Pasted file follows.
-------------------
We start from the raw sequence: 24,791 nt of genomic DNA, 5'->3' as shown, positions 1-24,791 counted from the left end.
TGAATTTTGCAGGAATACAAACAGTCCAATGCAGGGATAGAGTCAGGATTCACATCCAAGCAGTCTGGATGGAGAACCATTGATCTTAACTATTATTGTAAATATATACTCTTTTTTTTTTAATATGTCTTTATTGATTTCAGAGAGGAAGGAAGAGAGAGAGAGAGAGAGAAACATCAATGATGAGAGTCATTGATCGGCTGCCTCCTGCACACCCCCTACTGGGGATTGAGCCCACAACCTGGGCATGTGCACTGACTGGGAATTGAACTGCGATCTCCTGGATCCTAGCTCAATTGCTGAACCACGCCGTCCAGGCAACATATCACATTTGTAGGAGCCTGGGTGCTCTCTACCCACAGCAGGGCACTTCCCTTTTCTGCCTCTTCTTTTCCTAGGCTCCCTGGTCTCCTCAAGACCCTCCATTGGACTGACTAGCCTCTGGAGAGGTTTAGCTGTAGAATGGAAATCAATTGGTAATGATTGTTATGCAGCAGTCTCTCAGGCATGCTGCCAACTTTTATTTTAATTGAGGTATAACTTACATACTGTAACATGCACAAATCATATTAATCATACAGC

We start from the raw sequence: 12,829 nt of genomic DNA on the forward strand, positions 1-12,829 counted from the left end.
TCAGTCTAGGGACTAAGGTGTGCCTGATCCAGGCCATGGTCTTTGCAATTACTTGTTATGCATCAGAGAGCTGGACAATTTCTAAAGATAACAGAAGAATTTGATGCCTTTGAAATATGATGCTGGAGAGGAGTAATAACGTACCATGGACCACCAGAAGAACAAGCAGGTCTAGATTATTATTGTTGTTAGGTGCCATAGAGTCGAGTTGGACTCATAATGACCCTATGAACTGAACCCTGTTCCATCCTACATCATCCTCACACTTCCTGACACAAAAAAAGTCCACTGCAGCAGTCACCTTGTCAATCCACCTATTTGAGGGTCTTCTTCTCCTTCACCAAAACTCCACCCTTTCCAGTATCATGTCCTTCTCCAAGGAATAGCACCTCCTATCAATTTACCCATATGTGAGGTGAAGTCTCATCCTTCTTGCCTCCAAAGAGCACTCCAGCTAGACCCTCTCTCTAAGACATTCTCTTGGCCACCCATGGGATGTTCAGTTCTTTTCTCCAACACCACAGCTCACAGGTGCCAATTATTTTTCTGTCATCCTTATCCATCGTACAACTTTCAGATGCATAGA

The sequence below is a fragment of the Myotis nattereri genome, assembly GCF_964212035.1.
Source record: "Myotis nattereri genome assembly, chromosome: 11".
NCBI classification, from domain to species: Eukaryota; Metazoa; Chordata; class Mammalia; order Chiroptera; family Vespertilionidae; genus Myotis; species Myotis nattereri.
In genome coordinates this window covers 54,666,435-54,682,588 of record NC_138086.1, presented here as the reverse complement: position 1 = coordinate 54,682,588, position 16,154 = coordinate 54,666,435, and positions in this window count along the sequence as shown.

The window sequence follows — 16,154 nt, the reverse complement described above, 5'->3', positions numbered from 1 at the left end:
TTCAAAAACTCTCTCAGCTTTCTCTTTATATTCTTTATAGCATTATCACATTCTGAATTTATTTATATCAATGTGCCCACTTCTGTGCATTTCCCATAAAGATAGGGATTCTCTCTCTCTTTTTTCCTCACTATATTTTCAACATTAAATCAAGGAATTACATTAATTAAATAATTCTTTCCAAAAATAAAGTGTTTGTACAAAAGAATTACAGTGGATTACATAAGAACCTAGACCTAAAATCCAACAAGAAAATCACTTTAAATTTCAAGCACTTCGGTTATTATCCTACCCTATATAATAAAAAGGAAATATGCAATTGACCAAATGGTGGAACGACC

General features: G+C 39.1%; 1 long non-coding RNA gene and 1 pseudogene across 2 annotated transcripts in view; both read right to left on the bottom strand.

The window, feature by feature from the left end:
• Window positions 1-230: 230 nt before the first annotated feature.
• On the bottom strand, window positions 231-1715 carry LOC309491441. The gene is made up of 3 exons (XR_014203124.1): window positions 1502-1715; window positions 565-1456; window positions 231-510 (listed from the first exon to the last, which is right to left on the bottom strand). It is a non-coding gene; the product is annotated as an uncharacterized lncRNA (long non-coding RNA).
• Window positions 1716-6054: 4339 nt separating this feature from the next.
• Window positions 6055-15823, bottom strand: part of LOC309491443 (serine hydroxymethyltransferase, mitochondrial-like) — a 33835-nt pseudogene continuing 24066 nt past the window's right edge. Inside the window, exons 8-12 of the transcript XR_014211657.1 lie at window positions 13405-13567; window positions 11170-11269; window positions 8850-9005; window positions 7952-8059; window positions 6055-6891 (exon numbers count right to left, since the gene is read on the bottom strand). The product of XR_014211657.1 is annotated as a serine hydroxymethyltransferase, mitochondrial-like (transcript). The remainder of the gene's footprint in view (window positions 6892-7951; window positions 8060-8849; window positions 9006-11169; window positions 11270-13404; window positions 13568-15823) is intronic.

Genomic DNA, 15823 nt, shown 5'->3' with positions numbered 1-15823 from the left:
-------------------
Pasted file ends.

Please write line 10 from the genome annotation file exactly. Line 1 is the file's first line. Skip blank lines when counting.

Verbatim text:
TTCAAAAACTCTCTCAGCTTTCTCTTTATATTCTTTATAGCATTATCACATTCTGAATTTATTTATATCAATGTGCCCACTTCTGTGCATTTCCCATAAAGATAGGGATTCTCTCTCTCTTTTTTCCTCACTATATTTTCAACATTAAATCAAGGAATTACATTAATTAAATAATTCTTTCCAAAAATAAAGTGTTTGTACAAAAGAATTACAGTGGATTACATAAGAACCTAGACCTAAAATCCAACAAGAAAATCACTTTAAATTTCAAGCACTTCGGTTATTATCCTACCCTATATAATAAAAAGGAAATATGCAATTGACCAAATGGTGGAACGACC